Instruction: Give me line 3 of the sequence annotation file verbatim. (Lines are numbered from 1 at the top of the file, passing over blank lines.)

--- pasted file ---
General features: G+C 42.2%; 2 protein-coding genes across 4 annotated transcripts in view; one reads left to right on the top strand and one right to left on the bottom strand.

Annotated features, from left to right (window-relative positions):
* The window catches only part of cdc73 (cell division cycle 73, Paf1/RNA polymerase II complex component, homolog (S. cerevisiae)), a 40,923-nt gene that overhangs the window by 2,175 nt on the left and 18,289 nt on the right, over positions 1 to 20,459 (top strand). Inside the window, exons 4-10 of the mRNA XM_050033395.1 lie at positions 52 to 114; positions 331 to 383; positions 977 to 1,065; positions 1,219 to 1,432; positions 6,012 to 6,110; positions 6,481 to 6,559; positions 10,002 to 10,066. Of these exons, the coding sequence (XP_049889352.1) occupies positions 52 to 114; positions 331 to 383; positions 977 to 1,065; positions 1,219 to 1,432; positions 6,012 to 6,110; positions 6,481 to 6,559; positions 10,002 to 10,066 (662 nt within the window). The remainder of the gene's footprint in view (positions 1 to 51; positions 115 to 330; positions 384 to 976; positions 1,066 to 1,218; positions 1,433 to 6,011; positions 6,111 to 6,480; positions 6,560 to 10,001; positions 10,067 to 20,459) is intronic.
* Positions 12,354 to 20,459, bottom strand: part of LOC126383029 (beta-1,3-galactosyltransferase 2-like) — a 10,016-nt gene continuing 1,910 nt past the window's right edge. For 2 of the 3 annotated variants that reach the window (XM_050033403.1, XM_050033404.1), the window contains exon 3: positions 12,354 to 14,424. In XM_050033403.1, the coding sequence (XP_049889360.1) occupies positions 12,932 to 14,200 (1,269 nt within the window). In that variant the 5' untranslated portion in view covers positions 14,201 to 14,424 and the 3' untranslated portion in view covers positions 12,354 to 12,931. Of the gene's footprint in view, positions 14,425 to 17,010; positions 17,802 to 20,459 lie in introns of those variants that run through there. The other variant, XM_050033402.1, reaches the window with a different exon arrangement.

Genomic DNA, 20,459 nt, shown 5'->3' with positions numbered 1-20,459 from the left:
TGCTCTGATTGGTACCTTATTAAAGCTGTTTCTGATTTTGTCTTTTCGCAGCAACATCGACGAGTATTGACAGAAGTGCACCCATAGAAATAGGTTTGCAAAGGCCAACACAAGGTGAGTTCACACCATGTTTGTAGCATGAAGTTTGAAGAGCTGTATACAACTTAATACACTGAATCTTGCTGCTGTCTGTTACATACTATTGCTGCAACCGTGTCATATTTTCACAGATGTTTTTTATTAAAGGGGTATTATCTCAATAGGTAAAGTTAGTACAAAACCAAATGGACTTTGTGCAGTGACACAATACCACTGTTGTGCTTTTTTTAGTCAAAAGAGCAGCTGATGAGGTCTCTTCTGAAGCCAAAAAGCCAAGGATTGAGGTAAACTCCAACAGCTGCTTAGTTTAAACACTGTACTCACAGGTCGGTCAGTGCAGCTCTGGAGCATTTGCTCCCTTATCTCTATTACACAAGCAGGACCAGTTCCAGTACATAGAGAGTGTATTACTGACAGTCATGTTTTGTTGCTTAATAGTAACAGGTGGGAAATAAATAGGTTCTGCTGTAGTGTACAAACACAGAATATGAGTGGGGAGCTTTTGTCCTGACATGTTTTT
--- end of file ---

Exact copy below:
* The window catches only part of cdc73 (cell division cycle 73, Paf1/RNA polymerase II complex component, homolog (S. cerevisiae)), a 40,923-nt gene that overhangs the window by 2,175 nt on the left and 18,289 nt on the right, over positions 1 to 20,459 (top strand). Inside the window, exons 4-10 of the mRNA XM_050033395.1 lie at positions 52 to 114; positions 331 to 383; positions 977 to 1,065; positions 1,219 to 1,432; positions 6,012 to 6,110; positions 6,481 to 6,559; positions 10,002 to 10,066. Of these exons, the coding sequence (XP_049889352.1) occupies positions 52 to 114; positions 331 to 383; positions 977 to 1,065; positions 1,219 to 1,432; positions 6,012 to 6,110; positions 6,481 to 6,559; positions 10,002 to 10,066 (662 nt within the window). The remainder of the gene's footprint in view (positions 1 to 51; positions 115 to 330; positions 384 to 976; positions 1,066 to 1,218; positions 1,433 to 6,011; positions 6,111 to 6,480; positions 6,560 to 10,001; positions 10,067 to 20,459) is intronic.